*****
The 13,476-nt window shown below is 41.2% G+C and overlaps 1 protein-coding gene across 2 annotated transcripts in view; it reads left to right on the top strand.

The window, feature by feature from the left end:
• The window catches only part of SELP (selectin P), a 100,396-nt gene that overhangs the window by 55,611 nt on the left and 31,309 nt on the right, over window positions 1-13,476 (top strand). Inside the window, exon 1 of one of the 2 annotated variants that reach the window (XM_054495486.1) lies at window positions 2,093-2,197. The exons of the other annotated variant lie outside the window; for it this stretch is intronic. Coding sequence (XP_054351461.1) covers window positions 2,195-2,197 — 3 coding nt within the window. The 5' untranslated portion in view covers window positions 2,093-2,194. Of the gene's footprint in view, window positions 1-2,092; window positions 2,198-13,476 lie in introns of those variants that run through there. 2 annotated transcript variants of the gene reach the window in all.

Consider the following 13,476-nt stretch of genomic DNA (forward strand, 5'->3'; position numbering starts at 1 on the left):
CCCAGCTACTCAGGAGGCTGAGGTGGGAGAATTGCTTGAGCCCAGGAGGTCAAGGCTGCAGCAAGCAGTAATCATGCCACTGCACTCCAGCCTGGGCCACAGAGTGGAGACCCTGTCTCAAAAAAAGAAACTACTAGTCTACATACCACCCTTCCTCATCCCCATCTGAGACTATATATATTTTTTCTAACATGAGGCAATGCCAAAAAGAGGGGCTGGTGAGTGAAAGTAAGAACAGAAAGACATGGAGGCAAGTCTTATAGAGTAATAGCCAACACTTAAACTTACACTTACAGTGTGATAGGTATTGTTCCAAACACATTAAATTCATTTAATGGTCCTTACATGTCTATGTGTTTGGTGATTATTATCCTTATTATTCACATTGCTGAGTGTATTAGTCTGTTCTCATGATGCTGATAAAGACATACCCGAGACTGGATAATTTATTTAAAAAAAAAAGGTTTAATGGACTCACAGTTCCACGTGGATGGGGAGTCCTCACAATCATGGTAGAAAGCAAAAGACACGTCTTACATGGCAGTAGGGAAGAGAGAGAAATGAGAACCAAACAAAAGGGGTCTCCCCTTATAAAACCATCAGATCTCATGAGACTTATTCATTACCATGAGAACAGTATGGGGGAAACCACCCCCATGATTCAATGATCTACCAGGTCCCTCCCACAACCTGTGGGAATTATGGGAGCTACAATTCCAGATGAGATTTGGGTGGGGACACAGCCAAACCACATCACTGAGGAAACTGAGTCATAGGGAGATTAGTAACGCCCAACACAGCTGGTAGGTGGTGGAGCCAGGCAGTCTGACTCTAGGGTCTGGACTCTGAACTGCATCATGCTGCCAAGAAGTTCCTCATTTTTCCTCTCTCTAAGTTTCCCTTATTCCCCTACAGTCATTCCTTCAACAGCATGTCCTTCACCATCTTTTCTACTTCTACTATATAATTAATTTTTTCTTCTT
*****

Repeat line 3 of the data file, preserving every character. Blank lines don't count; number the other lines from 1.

• The window catches only part of SELP (selectin P), a 100,396-nt gene that overhangs the window by 55,611 nt on the left and 31,309 nt on the right, over window positions 1-13,476 (top strand). Inside the window, exon 1 of one of the 2 annotated variants that reach the window (XM_054495486.1) lies at window positions 2,093-2,197. The exons of the other annotated variant lie outside the window; for it this stretch is intronic. Coding sequence (XP_054351461.1) covers window positions 2,195-2,197 — 3 coding nt within the window. The 5' untranslated portion in view covers window positions 2,093-2,194. Of the gene's footprint in view, window positions 1-2,092; window positions 2,198-13,476 lie in introns of those variants that run through there. 2 annotated transcript variants of the gene reach the window in all.